Sunday, September 13, 2009

An Open Mind: Key to Successful Cross Cultural Communications

Without a map Columbus probably would not have "discovered" America. But a map mislead him into thinking he had discovered India. So I love maps; but I realize that they can mislead. Phantoms in the Brain, page 39- "When asked what his biological studies had taught him about God, Haldane replied- the creator if he exists must have an inordinate fondness for beetles for there are more species of beetles than any other group of living creatures. By the same token, a neurologist must conclude that God is a cartographer. He must have an inordinate fondness for maps for everywhere you look in the brain, maps abound." by V.S. Ramachandran, Professor at UC San Diego. The good thing about a brain map (unlike a physical map) is that every interaction updates our brain map. I talked about this at the recent "Successful Cross Cultural Communications" event hosted by FountainBleu in the context of understanding and overcoming stereotype biases. The human brain creates maps to classify and simplify the life around us so we can function 9-5. Stereotypes in our heads are just like maps- useful but possibly misleading. If we can accept this, we can actually enlist what we already think we know about another culture (when one thinks about ‘cross-cultural’ there’s an assumption that it’s about people from different backgrounds, but it’s much broader than that. It encompasses differences in geography, languages, generations, companies, functional areas, regions and industries) simply be prepared to update your knowledge - add to or create a new map.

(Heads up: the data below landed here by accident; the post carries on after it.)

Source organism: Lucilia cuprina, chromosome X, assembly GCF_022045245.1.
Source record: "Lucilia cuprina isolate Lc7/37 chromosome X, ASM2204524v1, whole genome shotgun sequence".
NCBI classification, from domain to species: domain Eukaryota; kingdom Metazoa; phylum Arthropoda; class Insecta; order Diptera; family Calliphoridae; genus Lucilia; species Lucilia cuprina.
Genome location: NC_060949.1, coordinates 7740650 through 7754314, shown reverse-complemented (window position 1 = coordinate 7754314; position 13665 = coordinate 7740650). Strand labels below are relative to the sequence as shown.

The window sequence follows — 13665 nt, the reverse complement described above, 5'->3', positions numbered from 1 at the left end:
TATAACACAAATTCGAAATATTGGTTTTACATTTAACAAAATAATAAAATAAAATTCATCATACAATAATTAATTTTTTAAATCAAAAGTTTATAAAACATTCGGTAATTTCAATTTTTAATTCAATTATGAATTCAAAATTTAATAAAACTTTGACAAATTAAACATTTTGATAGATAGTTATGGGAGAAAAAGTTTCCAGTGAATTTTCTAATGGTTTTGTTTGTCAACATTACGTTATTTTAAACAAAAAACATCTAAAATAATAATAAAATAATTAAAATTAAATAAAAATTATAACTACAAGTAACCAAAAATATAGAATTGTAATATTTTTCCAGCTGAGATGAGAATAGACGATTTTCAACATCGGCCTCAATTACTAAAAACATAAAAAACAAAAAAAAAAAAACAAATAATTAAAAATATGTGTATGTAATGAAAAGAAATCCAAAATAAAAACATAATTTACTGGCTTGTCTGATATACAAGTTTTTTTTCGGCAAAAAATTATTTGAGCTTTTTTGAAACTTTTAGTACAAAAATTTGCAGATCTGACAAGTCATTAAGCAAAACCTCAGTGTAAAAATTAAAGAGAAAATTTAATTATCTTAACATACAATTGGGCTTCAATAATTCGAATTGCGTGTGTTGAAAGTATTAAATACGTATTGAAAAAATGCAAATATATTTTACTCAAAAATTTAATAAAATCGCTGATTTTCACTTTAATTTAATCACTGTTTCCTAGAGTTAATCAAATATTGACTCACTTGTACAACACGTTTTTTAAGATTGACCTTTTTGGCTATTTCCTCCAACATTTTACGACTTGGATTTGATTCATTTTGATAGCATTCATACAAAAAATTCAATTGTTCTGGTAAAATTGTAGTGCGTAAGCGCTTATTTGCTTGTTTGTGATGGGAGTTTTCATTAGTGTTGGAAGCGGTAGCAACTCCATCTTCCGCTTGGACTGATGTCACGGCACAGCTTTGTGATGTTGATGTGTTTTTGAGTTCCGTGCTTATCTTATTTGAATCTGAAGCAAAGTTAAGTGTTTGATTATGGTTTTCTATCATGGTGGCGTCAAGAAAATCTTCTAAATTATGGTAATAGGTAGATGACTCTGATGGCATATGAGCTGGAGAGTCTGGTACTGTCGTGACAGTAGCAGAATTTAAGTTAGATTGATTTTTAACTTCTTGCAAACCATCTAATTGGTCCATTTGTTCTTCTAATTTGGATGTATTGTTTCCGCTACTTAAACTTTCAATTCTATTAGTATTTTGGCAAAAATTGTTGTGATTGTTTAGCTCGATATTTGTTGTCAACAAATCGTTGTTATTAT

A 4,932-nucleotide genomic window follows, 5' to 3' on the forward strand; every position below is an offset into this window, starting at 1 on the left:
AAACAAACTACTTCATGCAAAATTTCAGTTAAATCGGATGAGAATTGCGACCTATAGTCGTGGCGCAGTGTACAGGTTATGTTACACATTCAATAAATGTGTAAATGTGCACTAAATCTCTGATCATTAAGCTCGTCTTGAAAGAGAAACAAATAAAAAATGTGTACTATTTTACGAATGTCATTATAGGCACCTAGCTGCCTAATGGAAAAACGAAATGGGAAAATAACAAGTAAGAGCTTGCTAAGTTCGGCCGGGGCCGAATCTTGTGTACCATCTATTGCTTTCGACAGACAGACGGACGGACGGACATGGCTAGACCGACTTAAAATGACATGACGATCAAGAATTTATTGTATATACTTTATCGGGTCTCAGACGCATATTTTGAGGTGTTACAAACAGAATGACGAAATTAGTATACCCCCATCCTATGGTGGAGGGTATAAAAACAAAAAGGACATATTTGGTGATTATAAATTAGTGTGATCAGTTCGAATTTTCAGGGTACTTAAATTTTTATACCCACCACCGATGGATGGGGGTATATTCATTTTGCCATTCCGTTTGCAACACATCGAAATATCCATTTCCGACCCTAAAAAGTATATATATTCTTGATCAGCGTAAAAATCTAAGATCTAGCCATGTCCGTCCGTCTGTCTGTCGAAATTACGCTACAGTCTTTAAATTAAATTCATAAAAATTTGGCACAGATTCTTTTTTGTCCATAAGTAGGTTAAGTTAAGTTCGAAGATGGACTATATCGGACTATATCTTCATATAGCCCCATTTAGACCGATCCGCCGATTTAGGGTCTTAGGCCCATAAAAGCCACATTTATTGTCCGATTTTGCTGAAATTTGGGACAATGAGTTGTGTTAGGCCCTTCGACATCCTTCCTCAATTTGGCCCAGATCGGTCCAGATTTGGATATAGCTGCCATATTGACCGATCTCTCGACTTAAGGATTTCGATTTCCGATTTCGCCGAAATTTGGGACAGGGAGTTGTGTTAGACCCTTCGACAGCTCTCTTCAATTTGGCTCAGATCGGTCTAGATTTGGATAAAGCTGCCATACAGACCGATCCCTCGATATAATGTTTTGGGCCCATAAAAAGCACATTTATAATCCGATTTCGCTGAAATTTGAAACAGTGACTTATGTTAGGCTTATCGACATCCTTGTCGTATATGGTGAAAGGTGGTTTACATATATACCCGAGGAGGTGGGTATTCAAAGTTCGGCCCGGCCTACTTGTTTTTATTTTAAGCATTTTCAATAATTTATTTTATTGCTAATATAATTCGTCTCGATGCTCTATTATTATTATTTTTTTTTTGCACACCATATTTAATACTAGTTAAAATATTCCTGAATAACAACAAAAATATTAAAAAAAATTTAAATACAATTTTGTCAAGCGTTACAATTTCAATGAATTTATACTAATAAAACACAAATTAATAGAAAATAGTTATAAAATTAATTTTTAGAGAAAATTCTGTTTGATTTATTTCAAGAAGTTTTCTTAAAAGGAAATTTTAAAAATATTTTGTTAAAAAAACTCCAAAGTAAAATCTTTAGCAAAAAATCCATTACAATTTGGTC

And the old cliches about keeping an "open mind" or "active listening" or "suspend judgement" that leave you wondering what action to take, start making sense.

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